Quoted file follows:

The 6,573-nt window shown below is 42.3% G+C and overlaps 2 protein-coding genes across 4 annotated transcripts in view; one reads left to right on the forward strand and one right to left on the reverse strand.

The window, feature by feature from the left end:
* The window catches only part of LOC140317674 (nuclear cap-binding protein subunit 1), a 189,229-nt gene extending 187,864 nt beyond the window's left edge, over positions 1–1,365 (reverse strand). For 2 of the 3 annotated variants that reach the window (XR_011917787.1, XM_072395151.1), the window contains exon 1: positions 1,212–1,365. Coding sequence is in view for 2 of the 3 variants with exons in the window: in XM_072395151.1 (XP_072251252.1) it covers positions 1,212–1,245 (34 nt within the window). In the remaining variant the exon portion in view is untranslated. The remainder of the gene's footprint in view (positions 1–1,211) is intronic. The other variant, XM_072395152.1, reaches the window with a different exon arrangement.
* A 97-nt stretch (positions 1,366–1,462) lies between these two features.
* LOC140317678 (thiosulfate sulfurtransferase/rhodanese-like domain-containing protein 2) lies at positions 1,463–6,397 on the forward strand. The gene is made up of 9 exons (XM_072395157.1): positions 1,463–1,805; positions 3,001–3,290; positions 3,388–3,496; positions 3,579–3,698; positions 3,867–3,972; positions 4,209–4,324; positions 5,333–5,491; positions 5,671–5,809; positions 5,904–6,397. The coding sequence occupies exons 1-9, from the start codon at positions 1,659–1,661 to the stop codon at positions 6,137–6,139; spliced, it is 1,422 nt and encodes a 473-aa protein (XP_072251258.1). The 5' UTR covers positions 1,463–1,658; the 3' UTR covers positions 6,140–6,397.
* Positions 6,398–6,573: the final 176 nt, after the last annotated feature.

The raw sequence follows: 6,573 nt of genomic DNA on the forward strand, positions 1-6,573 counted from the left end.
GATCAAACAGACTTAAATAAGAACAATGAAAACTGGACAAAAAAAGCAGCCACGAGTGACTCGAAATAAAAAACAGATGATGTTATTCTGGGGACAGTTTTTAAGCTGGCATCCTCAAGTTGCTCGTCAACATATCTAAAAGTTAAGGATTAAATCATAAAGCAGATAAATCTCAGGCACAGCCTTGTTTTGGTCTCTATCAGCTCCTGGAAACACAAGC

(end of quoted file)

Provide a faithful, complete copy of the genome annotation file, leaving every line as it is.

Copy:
The 6,573-nt window shown below is 42.3% G+C and overlaps 2 protein-coding genes across 4 annotated transcripts in view; one reads left to right on the forward strand and one right to left on the reverse strand.

The window, feature by feature from the left end:
* The window catches only part of LOC140317674 (nuclear cap-binding protein subunit 1), a 189,229-nt gene extending 187,864 nt beyond the window's left edge, over positions 1–1,365 (reverse strand). For 2 of the 3 annotated variants that reach the window (XR_011917787.1, XM_072395151.1), the window contains exon 1: positions 1,212–1,365. Coding sequence is in view for 2 of the 3 variants with exons in the window: in XM_072395151.1 (XP_072251252.1) it covers positions 1,212–1,245 (34 nt within the window). In the remaining variant the exon portion in view is untranslated. The remainder of the gene's footprint in view (positions 1–1,211) is intronic. The other variant, XM_072395152.1, reaches the window with a different exon arrangement.
* A 97-nt stretch (positions 1,366–1,462) lies between these two features.
* LOC140317678 (thiosulfate sulfurtransferase/rhodanese-like domain-containing protein 2) lies at positions 1,463–6,397 on the forward strand. The gene is made up of 9 exons (XM_072395157.1): positions 1,463–1,805; positions 3,001–3,290; positions 3,388–3,496; positions 3,579–3,698; positions 3,867–3,972; positions 4,209–4,324; positions 5,333–5,491; positions 5,671–5,809; positions 5,904–6,397. The coding sequence occupies exons 1-9, from the start codon at positions 1,659–1,661 to the stop codon at positions 6,137–6,139; spliced, it is 1,422 nt and encodes a 473-aa protein (XP_072251258.1). The 5' UTR covers positions 1,463–1,658; the 3' UTR covers positions 6,140–6,397.
* Positions 6,398–6,573: the final 176 nt, after the last annotated feature.

The raw sequence follows: 6,573 nt of genomic DNA on the forward strand, positions 1-6,573 counted from the left end.
GATCAAACAGACTTAAATAAGAACAATGAAAACTGGACAAAAAAAGCAGCCACGAGTGACTCGAAATAAAAAACAGATGATGTTATTCTGGGGACAGTTTTTAAGCTGGCATCCTCAAGTTGCTCGTCAACATATCTAAAAGTTAAGGATTAAATCATAAAGCAGATAAATCTCAGGCACAGCCTTGTTTTGGTCTCTATCAGCTCCTGGAAACACAAGC